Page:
General Jean Baptiste Franceschi-Delonne
Born: September 4, 1767
Place of Birth: Lyon, Rhône, France
Died: October 23, 1810
Place of Death: Cartagena, Spain
Arc de Triomphe: FRANCESCHI on the west pillar
Originally working as a sculptor, Jean Baptiste Franceschi-Delonne was elected a sous-lieutenant in the Company of Arts in Paris in September of 1792. Before long his company became part of the 9th Battalion of Volunteers of Paris. Sent to the Army of the Moselle, Franceschi-Delonne served with the artillery and he served at Kaiserslautern and Lambach in 1793. In 1794 he joined General Debelle's staff in the artillery of Hatry's Corps and later that year he joined the Army of the Sambre and Meuse. Two years later in 1796 Franceschi-Delonne distinguished himself at Uckerath and then again during the retreat on Dusseldorf. That October he was named an aide-de-camp to General Debelle and then a month later he transferred to the cavalry. Franceschi-Delonne took part in the expedition to Ireland in December of 1796 that failed to land any troops. After returning to France, in February of 1797 he was promoted to lieutenant in the 4th Hussars. Two months later Franceschi-Delonne served at the Battle of Neuwied where General Hoche promoted him to capitaine on the battlefield. In 1798 he served with the Army of Mainz.
In 1799 Franceschi-Delonne first served on General de Billy's staff in the Army of the Danube and then in June he became General Soult's aide-de-camp. That August he served in the attack of Uznach and then in September he served at the crossing of the Linth. The next month General Masséna promoted Franceschi-Delonne to chef d'escadrons. Next Franceschi-Delonne joined the Army of Italy where he served under Soult again. He left Genoa shortly before the Siege of Genoa began to give a report to First Consul Bonaparte. After delivering his report, Franceschi-Delonne returned to Genoa which was now under siege and blockaded. He attempted to get past the blockade in a rowboat with six oarsmen, and made it past much of the British fleet before they were spotted. To escape capture, Franceschi-Delonne dove into the sea and swam to safety.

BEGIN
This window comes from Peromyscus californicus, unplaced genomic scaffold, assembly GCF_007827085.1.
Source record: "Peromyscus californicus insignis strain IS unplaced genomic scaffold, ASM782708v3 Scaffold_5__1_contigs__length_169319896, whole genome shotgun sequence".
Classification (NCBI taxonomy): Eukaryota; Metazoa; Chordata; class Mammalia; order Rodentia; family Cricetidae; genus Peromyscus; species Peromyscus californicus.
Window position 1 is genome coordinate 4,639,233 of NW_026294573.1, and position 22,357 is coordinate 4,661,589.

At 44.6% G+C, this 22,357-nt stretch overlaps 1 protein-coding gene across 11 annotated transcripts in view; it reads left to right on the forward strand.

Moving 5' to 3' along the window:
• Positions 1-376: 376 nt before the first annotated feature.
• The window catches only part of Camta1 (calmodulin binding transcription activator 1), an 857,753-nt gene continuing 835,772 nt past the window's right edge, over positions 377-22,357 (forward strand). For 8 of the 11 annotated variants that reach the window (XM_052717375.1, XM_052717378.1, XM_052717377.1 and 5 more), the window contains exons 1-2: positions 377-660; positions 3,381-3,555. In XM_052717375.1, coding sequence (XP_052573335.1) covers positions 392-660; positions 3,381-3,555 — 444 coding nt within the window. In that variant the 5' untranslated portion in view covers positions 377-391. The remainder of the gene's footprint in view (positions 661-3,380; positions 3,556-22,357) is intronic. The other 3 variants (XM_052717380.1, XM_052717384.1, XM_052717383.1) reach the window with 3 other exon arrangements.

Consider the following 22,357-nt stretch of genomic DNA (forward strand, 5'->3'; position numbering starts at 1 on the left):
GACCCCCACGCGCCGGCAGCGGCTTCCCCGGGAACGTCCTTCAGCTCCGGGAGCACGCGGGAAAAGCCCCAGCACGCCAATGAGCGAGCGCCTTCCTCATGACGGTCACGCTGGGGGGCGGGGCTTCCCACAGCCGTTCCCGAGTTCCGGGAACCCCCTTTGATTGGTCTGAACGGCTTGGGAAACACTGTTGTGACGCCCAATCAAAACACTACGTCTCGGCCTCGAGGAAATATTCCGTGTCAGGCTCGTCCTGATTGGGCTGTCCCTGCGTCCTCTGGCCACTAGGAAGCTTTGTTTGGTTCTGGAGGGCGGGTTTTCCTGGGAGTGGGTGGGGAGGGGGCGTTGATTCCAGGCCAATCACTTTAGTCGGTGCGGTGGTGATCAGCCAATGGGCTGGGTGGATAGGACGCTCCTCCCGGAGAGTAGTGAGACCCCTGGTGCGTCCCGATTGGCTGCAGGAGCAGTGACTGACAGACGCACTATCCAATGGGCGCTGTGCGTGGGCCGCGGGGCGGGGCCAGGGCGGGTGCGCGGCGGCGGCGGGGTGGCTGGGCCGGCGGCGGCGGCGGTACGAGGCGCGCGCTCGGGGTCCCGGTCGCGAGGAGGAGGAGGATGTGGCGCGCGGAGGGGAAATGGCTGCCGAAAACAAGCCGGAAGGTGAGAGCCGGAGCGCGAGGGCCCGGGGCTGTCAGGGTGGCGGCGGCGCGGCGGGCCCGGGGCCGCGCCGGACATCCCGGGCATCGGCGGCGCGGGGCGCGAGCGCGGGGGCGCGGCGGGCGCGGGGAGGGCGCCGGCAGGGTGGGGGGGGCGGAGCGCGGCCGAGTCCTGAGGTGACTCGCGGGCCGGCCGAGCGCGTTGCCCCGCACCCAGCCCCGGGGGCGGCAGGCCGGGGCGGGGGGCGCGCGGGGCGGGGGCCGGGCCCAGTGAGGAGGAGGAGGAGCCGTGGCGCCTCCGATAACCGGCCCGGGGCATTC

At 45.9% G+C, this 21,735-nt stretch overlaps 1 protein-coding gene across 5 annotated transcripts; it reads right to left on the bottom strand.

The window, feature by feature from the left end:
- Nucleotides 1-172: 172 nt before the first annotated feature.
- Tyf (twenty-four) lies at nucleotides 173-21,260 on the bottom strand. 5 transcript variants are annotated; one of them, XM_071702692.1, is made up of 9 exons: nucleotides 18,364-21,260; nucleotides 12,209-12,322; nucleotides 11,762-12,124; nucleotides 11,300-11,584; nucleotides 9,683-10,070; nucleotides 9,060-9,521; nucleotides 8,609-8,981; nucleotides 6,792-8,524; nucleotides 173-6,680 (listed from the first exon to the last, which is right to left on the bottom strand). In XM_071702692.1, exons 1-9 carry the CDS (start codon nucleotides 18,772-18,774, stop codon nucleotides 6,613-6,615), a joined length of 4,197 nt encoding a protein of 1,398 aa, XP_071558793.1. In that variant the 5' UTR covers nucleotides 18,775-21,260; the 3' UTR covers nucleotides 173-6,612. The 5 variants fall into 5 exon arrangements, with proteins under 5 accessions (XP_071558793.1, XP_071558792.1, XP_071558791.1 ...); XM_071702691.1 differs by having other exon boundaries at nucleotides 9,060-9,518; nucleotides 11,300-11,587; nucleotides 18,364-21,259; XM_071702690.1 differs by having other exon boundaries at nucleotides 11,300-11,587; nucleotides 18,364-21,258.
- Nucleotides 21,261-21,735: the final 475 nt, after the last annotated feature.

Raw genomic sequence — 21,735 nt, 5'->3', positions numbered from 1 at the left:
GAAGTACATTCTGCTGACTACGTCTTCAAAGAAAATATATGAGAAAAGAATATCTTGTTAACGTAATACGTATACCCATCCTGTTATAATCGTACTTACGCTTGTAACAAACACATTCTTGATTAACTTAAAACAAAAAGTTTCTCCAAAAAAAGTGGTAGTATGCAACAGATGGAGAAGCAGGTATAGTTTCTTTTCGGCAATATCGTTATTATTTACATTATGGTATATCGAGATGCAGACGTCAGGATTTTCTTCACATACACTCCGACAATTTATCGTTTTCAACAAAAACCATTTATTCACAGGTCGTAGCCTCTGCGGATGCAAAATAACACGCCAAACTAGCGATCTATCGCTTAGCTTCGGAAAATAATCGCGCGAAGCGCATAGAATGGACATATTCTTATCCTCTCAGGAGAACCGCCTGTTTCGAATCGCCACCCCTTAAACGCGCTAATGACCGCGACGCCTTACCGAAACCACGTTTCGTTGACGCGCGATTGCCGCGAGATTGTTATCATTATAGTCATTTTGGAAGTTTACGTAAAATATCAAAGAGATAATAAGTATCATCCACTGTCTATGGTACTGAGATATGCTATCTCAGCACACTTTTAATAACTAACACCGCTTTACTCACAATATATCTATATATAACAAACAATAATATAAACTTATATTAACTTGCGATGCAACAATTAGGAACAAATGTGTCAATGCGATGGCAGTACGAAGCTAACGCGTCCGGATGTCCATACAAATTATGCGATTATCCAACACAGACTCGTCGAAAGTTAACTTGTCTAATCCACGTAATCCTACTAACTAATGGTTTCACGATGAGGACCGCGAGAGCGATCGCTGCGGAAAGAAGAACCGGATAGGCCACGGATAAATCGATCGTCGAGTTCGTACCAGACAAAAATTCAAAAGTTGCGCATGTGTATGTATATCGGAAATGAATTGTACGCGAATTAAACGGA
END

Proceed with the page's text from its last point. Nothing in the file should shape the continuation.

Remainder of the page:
In 1801 Franceschi-Delonne returned to the 4th Hussars and then in 1802 he was again named an aide-de-camp to General Soult. The following year he was promoted to colonel and then in 1804 he became a Commander of the Legion of Honor. Franceschi-Delonne took command of the 8th Hussars in 1805 and when the Grande Armée moved east to deal with the Third Coalition later that year his regiment became part of Margaron's brigade in Marshal Soult's IV Corps. Franceschi-Delonne took part in the campaign and served at the Battle of Austerlitz in December. On Christmas Eve of 1805 he was promoted to général de brigade.
Franceschi-Delonne was next sent to Italy where he took command of the 1st Brigade of Fiorella's division and participated in the blockade of Venice. He joined Verdier's division in the Army of Naples in January of 1806 and then in February he took command of the brigade of reserve cavalry in Reynier's corps. Franceschi-Delonne served in Calabria and then at Campo-Tenese and Santa-Eufémia. With Naples secure, he became an aide-de-camp to King Joseph Bonaparte in March of 1807 and then he was honored as a Knight of the Iron Crown in December of that year.
In 1808 Franceschi-Delonne married the daughter of General Dumas and he was authorized to follow King Joseph to Spain. That September he took command of a brigade of light cavalry in the corps of the center under Marshal Ney. The next month Franceschi-Delonne served at Lérin and in November he fell under Marshal Soult's command again and then he served at Burgos. Franceschi-Delonne defeated the Marquis of La Romana at Mansilla in December of 1808 and then a few days later he won at Fuencebadon. In March of 1809 he served at Chaves, Carvalho, and Oporto. Next Marshal Soult ordered Franceschi-Delonne to carry a summary of their operations to King Joseph in Madrid. Franceschi-Delonne left Zamoro and along the way he was taken prisoner in the area of Toro by the bandit El-Capuchino. Due to his rank he was sent to the Duke of El-Parque at Ciudad-Rodrigo and then to Séville. Next Franceschi-Delonne was conducted to Alhambra at Granada before he was finally sent to the prisons of Cartagena. Treated harshly by his captors, Franceschi-Delonne died in prison in 1810.
- Six, Georges. Dictionnaire Biographique des Généraux & Amiraux Français de la Révolution et de l'Empire (1792-1814). 2 vols. Paris: Gaston Saffroy, 2003.
Updated September 2019
© Nathan D. Jensen